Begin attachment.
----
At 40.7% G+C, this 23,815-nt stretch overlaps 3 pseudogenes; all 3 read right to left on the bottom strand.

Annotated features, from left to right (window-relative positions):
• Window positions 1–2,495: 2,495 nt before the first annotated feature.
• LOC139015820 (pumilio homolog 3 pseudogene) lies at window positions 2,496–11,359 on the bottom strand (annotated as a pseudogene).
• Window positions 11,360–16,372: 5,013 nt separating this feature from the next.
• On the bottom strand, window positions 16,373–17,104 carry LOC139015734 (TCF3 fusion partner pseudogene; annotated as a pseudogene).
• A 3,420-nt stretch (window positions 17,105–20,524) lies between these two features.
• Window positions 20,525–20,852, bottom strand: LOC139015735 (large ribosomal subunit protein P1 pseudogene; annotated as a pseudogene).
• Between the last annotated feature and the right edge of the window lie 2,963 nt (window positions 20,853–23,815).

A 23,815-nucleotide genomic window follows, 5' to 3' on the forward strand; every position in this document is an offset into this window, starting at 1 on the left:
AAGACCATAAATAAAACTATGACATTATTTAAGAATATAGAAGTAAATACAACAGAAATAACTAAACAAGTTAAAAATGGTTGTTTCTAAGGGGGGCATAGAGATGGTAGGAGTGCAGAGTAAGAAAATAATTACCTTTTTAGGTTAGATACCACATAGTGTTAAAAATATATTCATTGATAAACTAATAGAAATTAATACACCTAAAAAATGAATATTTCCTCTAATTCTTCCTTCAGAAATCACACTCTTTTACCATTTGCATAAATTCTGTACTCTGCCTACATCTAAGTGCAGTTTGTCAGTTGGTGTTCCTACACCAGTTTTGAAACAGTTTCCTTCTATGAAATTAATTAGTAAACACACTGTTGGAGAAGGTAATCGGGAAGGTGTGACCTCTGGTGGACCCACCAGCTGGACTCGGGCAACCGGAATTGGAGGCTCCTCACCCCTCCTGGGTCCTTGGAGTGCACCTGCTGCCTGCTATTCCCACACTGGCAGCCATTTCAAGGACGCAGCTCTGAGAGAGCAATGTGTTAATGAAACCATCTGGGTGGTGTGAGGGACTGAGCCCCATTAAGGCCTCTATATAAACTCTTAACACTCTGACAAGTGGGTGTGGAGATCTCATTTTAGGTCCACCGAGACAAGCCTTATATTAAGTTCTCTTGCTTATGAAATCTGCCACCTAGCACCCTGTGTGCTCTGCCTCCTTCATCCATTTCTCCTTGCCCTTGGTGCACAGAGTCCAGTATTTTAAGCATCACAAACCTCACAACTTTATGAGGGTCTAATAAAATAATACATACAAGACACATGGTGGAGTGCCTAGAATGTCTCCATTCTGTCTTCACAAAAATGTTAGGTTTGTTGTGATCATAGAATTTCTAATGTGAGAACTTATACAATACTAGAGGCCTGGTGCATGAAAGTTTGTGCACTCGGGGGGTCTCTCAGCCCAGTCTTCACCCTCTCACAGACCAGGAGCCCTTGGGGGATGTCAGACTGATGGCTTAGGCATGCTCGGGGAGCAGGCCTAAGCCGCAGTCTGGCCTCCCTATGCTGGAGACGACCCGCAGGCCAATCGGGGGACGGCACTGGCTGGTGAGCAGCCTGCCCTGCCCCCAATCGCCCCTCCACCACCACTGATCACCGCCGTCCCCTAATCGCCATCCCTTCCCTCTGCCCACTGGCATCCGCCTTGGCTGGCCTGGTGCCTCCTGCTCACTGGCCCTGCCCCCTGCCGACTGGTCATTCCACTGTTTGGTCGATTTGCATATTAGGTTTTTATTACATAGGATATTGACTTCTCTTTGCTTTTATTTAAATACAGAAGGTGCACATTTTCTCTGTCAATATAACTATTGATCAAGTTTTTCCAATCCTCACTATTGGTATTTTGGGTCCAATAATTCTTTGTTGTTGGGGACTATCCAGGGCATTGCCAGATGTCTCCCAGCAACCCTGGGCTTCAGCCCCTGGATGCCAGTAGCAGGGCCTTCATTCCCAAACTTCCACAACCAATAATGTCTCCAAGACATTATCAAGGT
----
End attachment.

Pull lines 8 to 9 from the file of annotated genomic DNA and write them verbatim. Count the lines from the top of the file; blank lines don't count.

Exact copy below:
• Window positions 20,525–20,852, bottom strand: LOC139015735 (large ribosomal subunit protein P1 pseudogene; annotated as a pseudogene).
• Between the last annotated feature and the right edge of the window lie 2,963 nt (window positions 20,853–23,815).